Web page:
Posted by Bruce Miller
Any sane person would see three NYC shows in as many days and call it a night—for financial reasons if nothing else. Even at the TKTS booth—which now offers more 30% off and 40% off discounts than the previously standard 50% off—you still wind up averaging $80 to $90 per ticket. Even Off Broadway—which in the good old days of my thirties and forties could be counted on for some real bargains—you still can expect to lay out between $60 and $70 for a popular hit.
But we insane theatre junkies don’t know the meaning of moderation. And so my show attending saga continues.
On Saturday afternoon, Hannah and I caught a matinee of Avenue Q, which despite its long and successful run we had yet to see. Terrie and Curt did the sensible thing and went shopping at the street fairs in Greenwich Village and elsewhere.
Hannah and I agreed on our opinion of AQ. We both found it overrated and a little too reliant on frat boy humor for our tastes. But in the interest of full disclosure, let me quickly say that the audience that surrounded us seemed to think it was hilarious. Every ribald turn of phrase generated a laff riot.
Hannah loved 9 to 5 so much she went to see it a second time with Terrie on Saturday night. And both of the Miller women LOVED it.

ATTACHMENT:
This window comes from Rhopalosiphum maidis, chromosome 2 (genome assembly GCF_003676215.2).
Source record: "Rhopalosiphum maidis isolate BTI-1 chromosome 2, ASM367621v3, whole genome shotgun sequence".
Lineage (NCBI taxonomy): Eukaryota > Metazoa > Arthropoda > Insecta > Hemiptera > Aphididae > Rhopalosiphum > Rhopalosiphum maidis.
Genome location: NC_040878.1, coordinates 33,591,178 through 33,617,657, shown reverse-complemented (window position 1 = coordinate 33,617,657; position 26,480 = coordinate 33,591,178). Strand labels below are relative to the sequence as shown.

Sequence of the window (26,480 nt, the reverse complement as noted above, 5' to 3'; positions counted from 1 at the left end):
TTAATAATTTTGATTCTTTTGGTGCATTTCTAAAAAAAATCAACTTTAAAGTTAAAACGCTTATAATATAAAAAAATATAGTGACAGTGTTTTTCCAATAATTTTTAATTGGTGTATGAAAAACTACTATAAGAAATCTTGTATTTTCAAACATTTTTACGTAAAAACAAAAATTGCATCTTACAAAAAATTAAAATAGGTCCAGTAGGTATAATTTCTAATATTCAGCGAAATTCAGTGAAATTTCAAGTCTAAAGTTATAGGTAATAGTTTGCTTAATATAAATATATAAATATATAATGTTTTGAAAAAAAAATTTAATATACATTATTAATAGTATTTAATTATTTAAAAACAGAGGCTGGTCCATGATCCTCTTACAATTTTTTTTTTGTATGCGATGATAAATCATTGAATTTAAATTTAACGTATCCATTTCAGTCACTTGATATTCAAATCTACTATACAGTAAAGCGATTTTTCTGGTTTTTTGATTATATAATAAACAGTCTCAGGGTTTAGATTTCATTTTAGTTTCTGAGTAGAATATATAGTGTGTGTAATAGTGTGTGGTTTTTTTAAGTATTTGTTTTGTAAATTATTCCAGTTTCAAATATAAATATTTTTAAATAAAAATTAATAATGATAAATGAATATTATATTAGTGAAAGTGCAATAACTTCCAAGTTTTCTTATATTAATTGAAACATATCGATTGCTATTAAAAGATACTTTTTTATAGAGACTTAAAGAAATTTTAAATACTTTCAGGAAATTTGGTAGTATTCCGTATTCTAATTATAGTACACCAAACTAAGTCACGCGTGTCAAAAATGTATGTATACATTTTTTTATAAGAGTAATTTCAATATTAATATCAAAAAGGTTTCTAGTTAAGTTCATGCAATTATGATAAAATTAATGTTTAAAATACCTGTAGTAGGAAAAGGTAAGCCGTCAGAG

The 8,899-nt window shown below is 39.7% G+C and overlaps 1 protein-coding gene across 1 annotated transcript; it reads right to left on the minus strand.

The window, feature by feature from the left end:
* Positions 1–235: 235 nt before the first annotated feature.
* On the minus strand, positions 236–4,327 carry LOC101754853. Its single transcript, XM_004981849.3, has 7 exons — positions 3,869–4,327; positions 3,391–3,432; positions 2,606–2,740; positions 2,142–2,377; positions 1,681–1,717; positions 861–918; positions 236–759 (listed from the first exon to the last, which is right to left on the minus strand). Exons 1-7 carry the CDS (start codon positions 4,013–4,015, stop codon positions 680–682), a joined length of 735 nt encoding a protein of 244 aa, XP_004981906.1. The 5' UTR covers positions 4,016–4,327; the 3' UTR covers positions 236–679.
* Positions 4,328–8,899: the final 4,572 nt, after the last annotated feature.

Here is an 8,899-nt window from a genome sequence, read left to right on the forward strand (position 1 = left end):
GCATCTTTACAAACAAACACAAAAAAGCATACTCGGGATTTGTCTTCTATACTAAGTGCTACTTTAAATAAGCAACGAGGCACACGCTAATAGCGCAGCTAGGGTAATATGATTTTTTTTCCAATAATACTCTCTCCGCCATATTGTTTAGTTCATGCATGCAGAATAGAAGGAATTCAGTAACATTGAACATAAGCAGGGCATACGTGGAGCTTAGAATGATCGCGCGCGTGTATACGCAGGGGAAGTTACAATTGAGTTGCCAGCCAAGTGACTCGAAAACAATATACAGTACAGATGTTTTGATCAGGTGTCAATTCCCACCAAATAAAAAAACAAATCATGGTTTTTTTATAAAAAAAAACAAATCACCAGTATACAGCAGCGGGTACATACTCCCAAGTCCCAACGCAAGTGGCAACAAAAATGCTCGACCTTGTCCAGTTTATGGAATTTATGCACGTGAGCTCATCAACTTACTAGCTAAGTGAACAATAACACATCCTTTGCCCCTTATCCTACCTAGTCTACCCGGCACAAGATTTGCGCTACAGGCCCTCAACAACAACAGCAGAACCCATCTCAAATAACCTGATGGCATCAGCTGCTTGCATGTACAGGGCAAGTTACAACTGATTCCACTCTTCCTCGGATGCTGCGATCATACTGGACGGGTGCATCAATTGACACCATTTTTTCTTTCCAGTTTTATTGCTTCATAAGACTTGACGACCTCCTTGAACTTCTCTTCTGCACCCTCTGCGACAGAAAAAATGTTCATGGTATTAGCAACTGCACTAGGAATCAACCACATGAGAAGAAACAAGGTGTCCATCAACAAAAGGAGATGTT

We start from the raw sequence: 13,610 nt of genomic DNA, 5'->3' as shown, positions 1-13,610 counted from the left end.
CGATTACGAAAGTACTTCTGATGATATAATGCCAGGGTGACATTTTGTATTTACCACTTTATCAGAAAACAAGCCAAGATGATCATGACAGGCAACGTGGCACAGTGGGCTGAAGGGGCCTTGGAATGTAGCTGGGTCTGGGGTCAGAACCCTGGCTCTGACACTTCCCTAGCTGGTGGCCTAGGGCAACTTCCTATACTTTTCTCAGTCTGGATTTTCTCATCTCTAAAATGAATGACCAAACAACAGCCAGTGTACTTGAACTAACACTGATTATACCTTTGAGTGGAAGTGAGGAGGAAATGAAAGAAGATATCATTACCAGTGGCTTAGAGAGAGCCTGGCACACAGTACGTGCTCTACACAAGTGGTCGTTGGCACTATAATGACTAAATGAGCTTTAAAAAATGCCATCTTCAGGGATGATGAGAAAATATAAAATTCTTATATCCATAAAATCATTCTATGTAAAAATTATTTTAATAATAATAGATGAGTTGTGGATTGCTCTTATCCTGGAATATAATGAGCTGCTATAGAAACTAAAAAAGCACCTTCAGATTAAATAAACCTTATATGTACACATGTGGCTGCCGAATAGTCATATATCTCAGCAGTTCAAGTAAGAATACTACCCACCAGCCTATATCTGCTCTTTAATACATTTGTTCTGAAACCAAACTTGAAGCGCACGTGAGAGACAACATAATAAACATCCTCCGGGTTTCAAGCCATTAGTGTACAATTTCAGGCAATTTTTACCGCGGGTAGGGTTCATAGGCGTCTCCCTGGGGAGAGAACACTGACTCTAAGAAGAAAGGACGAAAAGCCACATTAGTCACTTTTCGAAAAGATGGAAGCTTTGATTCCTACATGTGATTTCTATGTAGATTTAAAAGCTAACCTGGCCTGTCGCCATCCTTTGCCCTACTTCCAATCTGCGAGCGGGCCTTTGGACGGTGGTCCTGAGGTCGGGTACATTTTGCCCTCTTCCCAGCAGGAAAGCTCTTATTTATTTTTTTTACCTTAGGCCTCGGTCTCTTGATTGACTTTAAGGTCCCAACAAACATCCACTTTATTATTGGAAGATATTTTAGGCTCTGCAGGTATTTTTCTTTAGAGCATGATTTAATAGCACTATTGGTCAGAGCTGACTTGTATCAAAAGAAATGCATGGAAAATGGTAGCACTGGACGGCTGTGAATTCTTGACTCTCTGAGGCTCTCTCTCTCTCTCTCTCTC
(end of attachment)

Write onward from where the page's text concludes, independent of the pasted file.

Curt and I scored a pair of great Saturday night specials for Jersey Boys, paying cash to one of the street brokers. Since we bought them at the last minute, I was able to talk the vendor down to a hundred bucks each, as opposed to the printed price of $126. Street brokers normally sell at the printed price. Can you believe it, talking about a $100 ticket as if it were a bargain?!
But, the Miller men LOVED Jersey Boys. I loved reliving the songs of my youth, and Curt—my rock star in the making—thought the story was pretty cool. Male bonding Broadway style.
Sunday matinee Hannah and I went to see the revival of Hair. More than in most instances, I realized how much you really needed to have lived through the time period of the show in order for it to make any visceral sense. I think Hannah appreciated the music but sort of wondered what the fuss was all about. I actually found myself shedding a tear when Claude contemplated burning his draft card during What a Piece of Work is Man. Been there, brother. Just like you, I didn't burn mine either. And the final coup de theatre at the end of the show blew me away.
Lucky for us, we saved our favorite show of the theatre marathon for last. Our Town, Barrow Street Theatre, Off Broadway. What a GREAT revival. You’re in a teeny tiny theatre, and the action takes place all around you and about three feet from your elbows, and there is very little scenery or lighting or sound. And yet the acting, direction and brilliant script absolutely transport you to Grovers Corner. As fate would have it we saw director/actor David Cromer's final performance as the Stage Manager (in pic to left), and were privileged to be in the audience for all the heartfelt speech making after the final call.
We laughed, we cried, it was better than Cats.
So that’s it in a nutshell. Parts I and II. Seven shows in five days.
And here’s the kicker. I’ve only been home a couple weeks, and already, I can’t wait to go back.
See you at the theatre!